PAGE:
Photo: Melbourne AFLW

The Melbourne AFLW side romped to a round one victory over the Dogs at the VU Whitten Oval. But it was the way they did it, with a revitalised fast game style threatening to take the league by storm.

The Melbourne AFLW side entered the 2022 season as one of the pre-season fancies, but their evolved ball movement on Saturday night blew away even the most optimistic of supporters.

The Dees didn’t just beat their emerging rivals in the talented young Western Bulldogs – they unveiled a brand of footy barely seen in the AFLW so far, using precise kicking skills and fast-paced movement to run away with a 24-point victory to open their account.

Previously recognised as mainly a territory-based game where sides would fight to secure the ball inside their forward-50 and then squeeze a score, Melbourne flipped the script at the VU Whitten Oval.

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Instead of focusing on territory, the Demons backed in every player to run hard and hold possession, trusting their skills by both foot and hand to hold onto the football and break down the Bulldogs’ defence.

Melbourne coach Mick Stinnear says the new game style was an example of his talented group playing without fear and worry, which is something the competition may see more of going forward.

“What you saw tonight was the girls playing on instinct and being able to take that first option and keep the ball moving, and it showed that the game opens up when you do that,” Stinnear said.

“When the fatigue set in we tightened up and, to the Dogs credit, their clearance work got the better of us for a couple of quarters.

“We’d like to see more of that first quarter play going forward, but tonight was a good starting point.”

The Dees’ dominance was evident in the numbers; the red and blue had 224 disposals compared to the Dogs’ 189, eventually resulting in 13 more inside-50s throughout the course of the topsy-turvy encounter.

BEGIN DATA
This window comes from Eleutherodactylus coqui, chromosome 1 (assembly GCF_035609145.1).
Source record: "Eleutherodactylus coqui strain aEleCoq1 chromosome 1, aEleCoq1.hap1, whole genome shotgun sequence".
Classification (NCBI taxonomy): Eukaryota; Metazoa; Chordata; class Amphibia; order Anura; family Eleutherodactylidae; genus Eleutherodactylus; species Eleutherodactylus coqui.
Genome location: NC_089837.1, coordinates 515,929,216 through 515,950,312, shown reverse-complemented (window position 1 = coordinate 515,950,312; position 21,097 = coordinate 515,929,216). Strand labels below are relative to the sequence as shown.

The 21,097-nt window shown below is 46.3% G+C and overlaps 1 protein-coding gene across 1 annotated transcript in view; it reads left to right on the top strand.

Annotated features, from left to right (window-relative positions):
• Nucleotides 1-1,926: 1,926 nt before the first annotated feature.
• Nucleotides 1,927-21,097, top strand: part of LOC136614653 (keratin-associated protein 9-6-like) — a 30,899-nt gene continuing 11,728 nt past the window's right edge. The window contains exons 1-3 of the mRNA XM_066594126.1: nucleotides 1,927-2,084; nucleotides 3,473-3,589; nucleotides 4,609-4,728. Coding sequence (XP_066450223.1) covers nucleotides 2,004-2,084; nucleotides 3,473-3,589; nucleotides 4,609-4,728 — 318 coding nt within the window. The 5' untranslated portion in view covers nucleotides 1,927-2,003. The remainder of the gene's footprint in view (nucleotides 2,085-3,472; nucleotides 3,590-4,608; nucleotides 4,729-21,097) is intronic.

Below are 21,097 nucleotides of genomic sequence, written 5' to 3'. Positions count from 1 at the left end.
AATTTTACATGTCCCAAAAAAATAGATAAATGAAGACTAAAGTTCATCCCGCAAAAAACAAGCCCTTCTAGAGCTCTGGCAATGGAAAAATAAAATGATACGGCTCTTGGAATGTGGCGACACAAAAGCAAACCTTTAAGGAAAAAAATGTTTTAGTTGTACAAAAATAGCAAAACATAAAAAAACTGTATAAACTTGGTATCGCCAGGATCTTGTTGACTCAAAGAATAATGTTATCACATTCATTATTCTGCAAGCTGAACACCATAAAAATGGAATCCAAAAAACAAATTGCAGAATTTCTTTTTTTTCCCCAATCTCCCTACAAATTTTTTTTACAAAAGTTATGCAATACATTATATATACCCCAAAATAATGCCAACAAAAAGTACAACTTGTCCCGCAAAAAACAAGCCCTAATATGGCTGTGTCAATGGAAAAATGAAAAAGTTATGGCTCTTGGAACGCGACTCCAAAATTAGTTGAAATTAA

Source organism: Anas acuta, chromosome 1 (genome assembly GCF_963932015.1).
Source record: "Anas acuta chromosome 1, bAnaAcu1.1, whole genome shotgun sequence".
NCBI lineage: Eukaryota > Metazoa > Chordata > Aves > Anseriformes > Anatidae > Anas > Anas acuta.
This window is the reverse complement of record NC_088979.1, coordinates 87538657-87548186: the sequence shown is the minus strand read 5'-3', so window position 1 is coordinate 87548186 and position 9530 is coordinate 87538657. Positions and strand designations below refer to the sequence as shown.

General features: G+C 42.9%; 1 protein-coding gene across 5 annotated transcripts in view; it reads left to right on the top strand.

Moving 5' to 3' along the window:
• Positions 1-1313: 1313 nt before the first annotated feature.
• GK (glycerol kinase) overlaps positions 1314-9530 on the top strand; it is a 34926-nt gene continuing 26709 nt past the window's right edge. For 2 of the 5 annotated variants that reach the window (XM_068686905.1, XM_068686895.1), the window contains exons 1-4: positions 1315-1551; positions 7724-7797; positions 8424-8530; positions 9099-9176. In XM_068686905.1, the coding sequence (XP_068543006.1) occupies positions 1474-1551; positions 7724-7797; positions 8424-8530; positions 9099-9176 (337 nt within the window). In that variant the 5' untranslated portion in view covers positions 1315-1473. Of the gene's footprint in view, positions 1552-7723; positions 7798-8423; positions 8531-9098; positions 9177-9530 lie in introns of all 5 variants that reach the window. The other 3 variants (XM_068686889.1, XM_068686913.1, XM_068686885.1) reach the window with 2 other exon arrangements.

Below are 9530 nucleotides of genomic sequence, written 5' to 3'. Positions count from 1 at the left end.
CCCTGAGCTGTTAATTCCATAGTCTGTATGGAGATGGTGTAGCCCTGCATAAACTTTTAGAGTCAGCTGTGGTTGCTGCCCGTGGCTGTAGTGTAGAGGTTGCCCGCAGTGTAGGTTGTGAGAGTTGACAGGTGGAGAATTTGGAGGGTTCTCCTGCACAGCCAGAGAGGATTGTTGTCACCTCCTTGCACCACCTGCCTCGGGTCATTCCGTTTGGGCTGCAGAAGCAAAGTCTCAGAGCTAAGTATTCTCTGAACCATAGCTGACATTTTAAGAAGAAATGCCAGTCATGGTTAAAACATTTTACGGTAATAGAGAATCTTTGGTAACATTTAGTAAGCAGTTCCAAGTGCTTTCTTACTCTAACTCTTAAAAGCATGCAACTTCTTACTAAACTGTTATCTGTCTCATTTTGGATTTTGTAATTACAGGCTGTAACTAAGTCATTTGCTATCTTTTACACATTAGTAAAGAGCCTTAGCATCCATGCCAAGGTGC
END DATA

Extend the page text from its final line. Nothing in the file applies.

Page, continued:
With a dangerous forward line in recruit Tayla Harris, Kate Hore and Daisy Pearce waiting for opportunities, Stinnear said his side’s focus is on giving these creative players the chance to get to work and post a winning score, with possession being key to this process.

“If we get our ball movement right like we did in that first quarter, it gives our forward line greater opportunity to impact,” he said.

“After the first quarter it was tough going, and to Daisy’s credit she had two contest wins where she brought the ball to ground and gave Kate chances at goal. It’s great to have players like that that don’t have to mark it all time and can bring it down.”

But that doesn’t mean the Dees had it all their way in their big round one win. Although their strong midfield was dominant for portions of the game, the likes of Ellie Blackburn (21 touches and a goal) got on top in stages throughout the second half to give the Dogs a sniff at a comeback win.

For stages in the third quarter the Dogs looked like surging ahead of Melbourne, but the Demons held strong when it mattered in the final term to cement their win. It may not have been perfect, but Stinnear was rapt to see his side’s new game plan prove too good for one of the league’s better sides.

“We’re happy to be on the winning side of it, I think the girls started really well,” Stinnear said.

“They got first use against the breeze and it really set the game up, then it was a grind, a tough contested game.”

“We’ve got a little bit to work on but it’s not a bad spot to be in after round one, to win and still have plenty of room for improvement.”

And it may prove to be a handful for the whole competition, as Melbourne’s start to the season showed a new style that may prove unstoppable if they continue to use the footy so efficiently.

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